In 1989, the European aerosol industry voluntarily stopped the use of CFCs (ChloroFluoroCarbons). These first generation fluorinated gases were ideal propellants for aerosol products due to their vapour pressure, non-toxicity and non-flammability. However, CFCs deplete the stratospheric ozone layer and are powerful greenhouse gases. As a result of its policy, the aerosol industry no longer contributes to the creation of the so-called ‘ozone hole’. Additionally the aerosol industry has decreased its greenhouse impact related to Climate Change by 99% compared to the period prior to 1989.
Today, the European aerosol industry has primarily shifted to flammable liquefied propellants (hydrocarbons and dimethyl ether) but still uses HFCs (HydroFluoroCarbons). These third generation fluorinated gases are less hazardous but remain greenhouse gases.
Currently, the only widely available liquefied propellant today which is non-flammable is HFC-134a (no other non-flammable liquefied propellant is currently widely available).
In 2002, FEA instituted a Code of Practice on HFC Use in Aerosols which voluntarily restricts the use of HFCs where there are no other [safe, practical, economic or environmentally] acceptable alternatives. The code also includes the latest results of the FEA voluntary scheme to annually monitor HFCs use in production.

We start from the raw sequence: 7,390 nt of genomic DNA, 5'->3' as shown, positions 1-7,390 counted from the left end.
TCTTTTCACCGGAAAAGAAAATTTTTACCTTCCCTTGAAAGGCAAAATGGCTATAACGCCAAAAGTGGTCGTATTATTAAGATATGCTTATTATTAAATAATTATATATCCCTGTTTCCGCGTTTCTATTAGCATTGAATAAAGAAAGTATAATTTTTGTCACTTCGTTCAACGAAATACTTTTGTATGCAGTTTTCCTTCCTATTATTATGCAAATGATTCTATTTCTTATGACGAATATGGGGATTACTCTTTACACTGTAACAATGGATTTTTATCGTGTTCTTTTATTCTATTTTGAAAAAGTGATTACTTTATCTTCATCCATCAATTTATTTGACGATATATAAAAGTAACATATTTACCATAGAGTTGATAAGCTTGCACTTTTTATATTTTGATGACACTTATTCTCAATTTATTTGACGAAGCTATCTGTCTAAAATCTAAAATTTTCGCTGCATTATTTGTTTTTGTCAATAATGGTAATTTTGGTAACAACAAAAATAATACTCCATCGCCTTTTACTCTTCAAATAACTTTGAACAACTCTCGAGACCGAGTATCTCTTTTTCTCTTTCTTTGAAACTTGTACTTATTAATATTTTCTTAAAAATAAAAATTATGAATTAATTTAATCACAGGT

In 2009, HFCs emissions from all sources accounted for 1.8 % of total EU-27 greenhouse gas emissions; an increase of 157 % between 1990 and 2009 (Source: EEA).
In contrast, based on the FEA voluntary survey (which does not include PU foams and pharmaceutical aerosols), the total consumption of HFCs for aerosols has decreased by 34% between 2002 and 2009 and represents less than 0.1% of total EU-27 greenhouse gas emissions in 2009.
A fourth generation of fluorinated products with lower GWP is emerging, the HydroFluoroOlefins (HFO).
To provide a suitable propellant for the aerosol industry, this new generation must:
- have a low GWP
- be a liquefied gas with an adequate vapour pressure
- allow formulation of non flammable aerosols
- be safe for health (suitable toxicological profile)
- be widely commercially available
From research programmes, one fluorinated substance has emerged: the HFO-1234ze.